Cristina Fernández de Kirchner on Tuesday repeated her claims that she is a victim of a carefully orchestrated campaign of political and judicial persecution, declaring before a regional summit of left-wing and progressive leaders that “lawfare” is “flooding” the region.
Argentina’s vice-president, who was convicted of corruption and sentenced to six years in prison and a lifetime ban from holding political office last December, linked the alleged campaign to economic interests and the media.
The verdict against Fernández de Kirchner has been appealed by the former president’s defence team and has not been confirmed by a higher tribunal, though she faces at least five other investigations in the courts related to similar offences.
Addressing a Grupo Puebla forum in Buenos Aires entitled “Popular Will and Democracy,” the vice-president trained her ire on Argentina’s justice system, alleging that the charges against her are fabricated and part of a plot to damage her reputation.
"It is necessary to recover the judicial system, not only for what happens to leaders committed to popular causes, but also for the dramas of society,” she declared.
"If they are going to convict me, if they are going to disqualify me. If they are going to put me in prison, I don't care – what matters to me is to return to building a country like the one we once had," stressed Fernández de Kirchner, who used the speech to defend the Kirchnerite administrations that ruled Argentina from 2003 to 2015.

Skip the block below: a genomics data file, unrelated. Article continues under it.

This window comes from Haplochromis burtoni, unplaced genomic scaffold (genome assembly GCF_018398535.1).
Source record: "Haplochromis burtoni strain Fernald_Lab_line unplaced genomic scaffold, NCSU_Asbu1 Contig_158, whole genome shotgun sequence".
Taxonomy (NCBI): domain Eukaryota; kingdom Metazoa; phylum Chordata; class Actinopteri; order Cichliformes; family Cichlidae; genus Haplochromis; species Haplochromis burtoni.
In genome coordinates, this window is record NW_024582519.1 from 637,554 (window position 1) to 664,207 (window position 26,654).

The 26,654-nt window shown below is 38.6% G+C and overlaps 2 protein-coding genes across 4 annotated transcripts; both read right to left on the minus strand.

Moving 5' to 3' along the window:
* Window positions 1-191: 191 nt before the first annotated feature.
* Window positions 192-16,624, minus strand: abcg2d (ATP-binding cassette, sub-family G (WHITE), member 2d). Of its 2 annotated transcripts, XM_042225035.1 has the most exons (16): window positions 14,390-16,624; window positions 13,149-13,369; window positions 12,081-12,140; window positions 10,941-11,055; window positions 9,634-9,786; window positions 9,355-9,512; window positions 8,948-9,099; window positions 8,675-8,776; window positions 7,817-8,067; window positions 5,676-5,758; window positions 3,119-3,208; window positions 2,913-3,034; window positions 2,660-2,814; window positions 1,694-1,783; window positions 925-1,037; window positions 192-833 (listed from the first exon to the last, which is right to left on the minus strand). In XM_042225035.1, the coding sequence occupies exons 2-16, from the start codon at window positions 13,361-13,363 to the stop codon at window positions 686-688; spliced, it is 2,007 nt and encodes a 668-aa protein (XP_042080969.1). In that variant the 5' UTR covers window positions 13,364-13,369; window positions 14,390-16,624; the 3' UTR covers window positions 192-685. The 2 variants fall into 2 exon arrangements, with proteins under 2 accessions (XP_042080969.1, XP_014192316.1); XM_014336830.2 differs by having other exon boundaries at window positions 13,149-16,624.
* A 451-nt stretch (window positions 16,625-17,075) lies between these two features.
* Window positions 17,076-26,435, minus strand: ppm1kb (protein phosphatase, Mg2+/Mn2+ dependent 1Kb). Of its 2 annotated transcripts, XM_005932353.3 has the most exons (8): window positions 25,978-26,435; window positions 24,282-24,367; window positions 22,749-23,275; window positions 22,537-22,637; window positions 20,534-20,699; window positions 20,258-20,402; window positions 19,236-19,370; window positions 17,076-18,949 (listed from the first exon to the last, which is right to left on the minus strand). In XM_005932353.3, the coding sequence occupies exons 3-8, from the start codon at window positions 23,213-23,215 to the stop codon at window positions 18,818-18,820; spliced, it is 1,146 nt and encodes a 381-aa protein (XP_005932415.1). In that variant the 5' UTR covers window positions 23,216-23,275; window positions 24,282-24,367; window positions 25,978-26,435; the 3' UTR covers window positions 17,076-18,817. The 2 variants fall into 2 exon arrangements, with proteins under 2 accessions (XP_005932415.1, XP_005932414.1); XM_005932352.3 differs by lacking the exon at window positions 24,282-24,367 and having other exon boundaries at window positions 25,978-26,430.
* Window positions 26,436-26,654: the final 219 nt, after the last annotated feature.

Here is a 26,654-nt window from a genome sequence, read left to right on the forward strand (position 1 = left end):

"Forgive me for talking so much about the economy, but everything that happens, everything that is suffered, has to do with the economy," said the former president.
"If you go with the others and with the media you have no problem, the problem is when you decide to play on the side of the interests of the people," said Fernández de Kirchner.
"Perhaps it is because I represent them that they are so bitter towards me, not only the economy but also what we have done in human rights, they will never forgive us," she declared.
The 70-year-old – who was interrupted several times during her speech by activists calling on her to run for the nation’s highest office in this year’s presidential elections – also attacked her successor as president Mauricio Macri, accusing them of being so out of touch that “they seem to have come out of the craters of Mars.”
Among those in attendance to hear the vice-president’s speech were former Uruguayan president José "Pepe" Mujica, former Ecuador president Rafael Correa, former Colombia president Ernesto Samper and former Spanish prime minister José Luis Rodríguez Zapatero.